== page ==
Rugby Australia revealed earlier this week that they lost at least $9.4 million in 2019. This loss is preliminary and will still have to be confirmed by independent auditors.
Executives confirmed that a legal settlement with Israel Folau last year is one of the key reasons for the massive deficit faced by the league, which has now led to fears about its future for the rest of the year.
During the Annual General Meeting, Rugby Australia was unable to disclose its final financial results for 2019, stating they are waiting for an independent financial audit to conclude before releasing full info.
Raelene Castle, Rugby Australia’s chief executive is allegedly going to take a 50 percent pay cut as part of the league-wide cutbacks as part of their effort to regain financial stability. The rest of Rugby Australia’s executive team will also be taking a 30 percent pay cut—a rate that will be assessed each month.
Emergency survival grants will be awarded to all four Super Rugby teams, but the packages are expected to guarantee just three months of survival. Rugby Australia’s future is now currently in jeopardy, as they scramble to regain their financial footing after a series of bad breaks—some partly due to bad luck, and some to bad decisions.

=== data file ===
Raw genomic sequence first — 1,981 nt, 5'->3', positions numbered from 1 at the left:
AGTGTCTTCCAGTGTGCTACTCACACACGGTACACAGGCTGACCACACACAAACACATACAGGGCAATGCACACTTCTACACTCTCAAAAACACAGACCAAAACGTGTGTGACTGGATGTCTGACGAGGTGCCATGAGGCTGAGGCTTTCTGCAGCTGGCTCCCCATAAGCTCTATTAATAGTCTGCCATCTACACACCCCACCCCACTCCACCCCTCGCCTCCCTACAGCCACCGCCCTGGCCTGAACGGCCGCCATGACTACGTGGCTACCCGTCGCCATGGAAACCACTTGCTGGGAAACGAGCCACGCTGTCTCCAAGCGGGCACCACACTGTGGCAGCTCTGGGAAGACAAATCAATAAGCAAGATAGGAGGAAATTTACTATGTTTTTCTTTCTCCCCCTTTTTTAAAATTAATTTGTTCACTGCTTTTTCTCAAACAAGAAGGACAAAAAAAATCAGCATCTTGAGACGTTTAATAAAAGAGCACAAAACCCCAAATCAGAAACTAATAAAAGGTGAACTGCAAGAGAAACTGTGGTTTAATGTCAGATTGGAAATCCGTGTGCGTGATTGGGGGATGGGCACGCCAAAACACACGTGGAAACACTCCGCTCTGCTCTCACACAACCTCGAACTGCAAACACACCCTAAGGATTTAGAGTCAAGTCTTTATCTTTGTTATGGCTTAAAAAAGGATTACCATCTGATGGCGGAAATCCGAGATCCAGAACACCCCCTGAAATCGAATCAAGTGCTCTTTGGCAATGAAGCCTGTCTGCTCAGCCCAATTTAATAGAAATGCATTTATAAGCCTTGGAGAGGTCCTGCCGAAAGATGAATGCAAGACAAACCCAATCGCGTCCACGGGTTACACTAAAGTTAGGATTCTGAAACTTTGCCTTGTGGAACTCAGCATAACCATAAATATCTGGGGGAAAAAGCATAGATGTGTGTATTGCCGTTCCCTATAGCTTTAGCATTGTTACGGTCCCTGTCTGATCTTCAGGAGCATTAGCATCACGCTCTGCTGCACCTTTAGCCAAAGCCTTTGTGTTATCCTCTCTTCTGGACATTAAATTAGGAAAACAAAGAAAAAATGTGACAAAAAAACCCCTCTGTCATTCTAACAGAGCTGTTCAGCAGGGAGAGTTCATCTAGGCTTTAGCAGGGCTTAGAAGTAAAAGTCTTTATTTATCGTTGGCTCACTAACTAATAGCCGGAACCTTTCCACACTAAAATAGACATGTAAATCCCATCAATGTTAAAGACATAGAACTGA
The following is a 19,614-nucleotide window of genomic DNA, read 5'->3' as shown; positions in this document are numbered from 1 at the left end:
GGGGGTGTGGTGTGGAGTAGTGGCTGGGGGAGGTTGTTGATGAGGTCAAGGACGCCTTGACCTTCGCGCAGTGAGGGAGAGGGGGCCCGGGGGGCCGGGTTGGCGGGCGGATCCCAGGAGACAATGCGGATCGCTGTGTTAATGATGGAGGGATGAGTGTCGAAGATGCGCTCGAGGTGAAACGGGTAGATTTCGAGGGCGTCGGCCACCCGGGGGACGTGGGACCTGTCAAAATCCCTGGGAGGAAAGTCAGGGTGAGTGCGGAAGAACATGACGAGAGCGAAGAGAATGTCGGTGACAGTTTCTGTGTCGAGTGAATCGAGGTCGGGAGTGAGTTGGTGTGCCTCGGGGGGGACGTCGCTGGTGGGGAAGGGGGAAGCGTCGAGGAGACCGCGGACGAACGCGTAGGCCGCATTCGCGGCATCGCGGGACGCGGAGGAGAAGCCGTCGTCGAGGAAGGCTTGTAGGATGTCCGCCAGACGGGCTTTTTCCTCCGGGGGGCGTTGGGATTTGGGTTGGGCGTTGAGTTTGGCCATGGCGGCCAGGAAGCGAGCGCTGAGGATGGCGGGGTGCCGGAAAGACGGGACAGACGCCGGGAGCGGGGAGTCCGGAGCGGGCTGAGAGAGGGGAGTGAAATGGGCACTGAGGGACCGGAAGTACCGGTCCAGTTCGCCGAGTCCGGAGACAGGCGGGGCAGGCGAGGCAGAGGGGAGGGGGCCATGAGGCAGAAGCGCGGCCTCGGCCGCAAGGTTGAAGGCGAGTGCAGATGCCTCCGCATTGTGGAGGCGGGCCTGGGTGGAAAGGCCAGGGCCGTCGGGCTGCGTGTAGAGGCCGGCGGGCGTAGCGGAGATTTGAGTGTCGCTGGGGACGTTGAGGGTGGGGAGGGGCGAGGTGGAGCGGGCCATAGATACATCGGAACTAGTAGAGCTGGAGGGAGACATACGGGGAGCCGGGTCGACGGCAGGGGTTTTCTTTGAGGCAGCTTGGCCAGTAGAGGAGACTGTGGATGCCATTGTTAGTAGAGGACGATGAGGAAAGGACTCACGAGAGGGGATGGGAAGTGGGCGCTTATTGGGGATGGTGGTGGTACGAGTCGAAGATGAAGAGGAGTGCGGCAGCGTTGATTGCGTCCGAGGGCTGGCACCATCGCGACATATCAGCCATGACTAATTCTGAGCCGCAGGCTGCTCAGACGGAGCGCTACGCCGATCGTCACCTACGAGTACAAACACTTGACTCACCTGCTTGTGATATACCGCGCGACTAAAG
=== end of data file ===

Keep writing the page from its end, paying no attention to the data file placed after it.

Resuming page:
The Super Rugby season is now shut down due to the quarantine and lockdown measures prompted by the COVID-19 pandemic. Rugby Australia also sustained massive revenue losses when they had to pull out of negotiation for TV rights due to the pandemic — Foxtel has also been reported to be planning a full exit from the game.
The drawn-out controversial legal battle with Israel Folau also led to a spike in Rugby Australia’s operating costs of up to $6.6 million.
McLean Hints at More Cuts in the Future
Paul McLean, the Chairman of Rugby Australia, has already hinted that more cost-cutting measures will have to take place for the league to remain viable as a business. However, McLean has also admitted that their future is uncertain, despite the rash of measures intended to save the league.
As the COVID-19 pandemic rages on, no one knows when business can resume as normal—cost-cutting measures can definitely lead to more time, but the league will inevitably lose financial viability if they cannot broadcast any games.
Three new board members are set to join Rugby Australia’s team in their struggle to establish the league’s future in an uncertain sporting world. These new members are: Brett Godfrey, Daniel Herbert and Peter Wiggs.